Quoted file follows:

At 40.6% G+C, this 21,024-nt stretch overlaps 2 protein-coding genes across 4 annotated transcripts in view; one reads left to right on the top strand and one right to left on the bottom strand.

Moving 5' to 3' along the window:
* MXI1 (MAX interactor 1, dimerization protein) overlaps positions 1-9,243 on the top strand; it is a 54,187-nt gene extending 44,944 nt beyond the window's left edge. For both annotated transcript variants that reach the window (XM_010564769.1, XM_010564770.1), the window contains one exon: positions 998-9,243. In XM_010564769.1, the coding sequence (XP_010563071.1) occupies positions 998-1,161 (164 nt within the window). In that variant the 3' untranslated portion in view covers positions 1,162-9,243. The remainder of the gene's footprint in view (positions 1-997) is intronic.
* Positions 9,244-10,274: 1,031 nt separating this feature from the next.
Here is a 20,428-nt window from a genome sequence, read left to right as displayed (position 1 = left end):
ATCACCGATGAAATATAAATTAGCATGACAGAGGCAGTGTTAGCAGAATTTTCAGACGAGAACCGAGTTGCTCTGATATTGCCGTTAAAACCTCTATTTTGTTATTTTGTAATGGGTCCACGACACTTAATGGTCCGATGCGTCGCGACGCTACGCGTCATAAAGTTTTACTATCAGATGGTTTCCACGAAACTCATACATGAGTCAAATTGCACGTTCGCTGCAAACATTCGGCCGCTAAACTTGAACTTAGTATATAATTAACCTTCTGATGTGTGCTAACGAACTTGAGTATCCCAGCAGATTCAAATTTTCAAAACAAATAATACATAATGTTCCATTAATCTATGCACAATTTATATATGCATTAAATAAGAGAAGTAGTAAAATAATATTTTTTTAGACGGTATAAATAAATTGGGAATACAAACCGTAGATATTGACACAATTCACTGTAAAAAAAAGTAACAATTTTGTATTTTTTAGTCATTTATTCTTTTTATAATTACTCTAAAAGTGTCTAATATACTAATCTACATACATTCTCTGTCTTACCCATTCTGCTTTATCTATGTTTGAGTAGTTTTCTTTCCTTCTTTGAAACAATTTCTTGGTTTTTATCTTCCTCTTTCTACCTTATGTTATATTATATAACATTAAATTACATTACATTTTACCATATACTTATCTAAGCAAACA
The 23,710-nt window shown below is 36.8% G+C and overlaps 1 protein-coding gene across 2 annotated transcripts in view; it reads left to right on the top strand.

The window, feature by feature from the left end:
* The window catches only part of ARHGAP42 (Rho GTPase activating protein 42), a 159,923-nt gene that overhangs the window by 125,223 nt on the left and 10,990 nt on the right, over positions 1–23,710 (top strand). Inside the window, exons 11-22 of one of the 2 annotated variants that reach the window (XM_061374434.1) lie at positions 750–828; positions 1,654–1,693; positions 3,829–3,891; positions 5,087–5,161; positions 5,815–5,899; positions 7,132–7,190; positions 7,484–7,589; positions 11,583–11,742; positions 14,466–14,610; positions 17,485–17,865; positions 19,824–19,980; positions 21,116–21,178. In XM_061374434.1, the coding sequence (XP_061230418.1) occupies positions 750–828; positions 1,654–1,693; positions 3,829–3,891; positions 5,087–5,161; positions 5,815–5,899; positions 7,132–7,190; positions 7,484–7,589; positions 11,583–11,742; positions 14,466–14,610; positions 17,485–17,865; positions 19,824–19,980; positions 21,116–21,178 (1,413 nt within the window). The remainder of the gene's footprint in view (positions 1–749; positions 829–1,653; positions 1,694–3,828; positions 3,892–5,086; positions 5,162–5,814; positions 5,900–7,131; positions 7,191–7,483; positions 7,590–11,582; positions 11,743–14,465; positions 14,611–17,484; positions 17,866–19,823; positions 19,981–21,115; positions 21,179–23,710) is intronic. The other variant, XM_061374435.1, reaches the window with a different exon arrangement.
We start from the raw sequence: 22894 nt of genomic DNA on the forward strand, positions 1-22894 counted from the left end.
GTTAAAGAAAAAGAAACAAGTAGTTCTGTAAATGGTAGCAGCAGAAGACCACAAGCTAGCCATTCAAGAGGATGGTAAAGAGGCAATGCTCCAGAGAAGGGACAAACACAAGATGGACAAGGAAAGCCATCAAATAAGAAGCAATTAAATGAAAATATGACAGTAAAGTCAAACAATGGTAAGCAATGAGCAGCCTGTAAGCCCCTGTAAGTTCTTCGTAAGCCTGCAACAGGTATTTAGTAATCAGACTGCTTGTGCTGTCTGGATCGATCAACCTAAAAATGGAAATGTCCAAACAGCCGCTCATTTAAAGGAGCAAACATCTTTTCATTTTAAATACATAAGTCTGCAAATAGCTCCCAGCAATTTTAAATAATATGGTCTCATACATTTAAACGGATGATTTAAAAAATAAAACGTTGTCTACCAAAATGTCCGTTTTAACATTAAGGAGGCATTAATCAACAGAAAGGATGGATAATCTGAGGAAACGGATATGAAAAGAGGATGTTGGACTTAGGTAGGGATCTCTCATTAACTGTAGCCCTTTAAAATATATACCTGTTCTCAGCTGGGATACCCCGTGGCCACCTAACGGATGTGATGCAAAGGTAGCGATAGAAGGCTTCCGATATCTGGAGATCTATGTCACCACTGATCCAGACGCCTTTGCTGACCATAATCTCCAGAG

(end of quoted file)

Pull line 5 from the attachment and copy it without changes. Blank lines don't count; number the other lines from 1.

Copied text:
Here is a 20,428-nt window from a genome sequence, read left to right as displayed (position 1 = left end):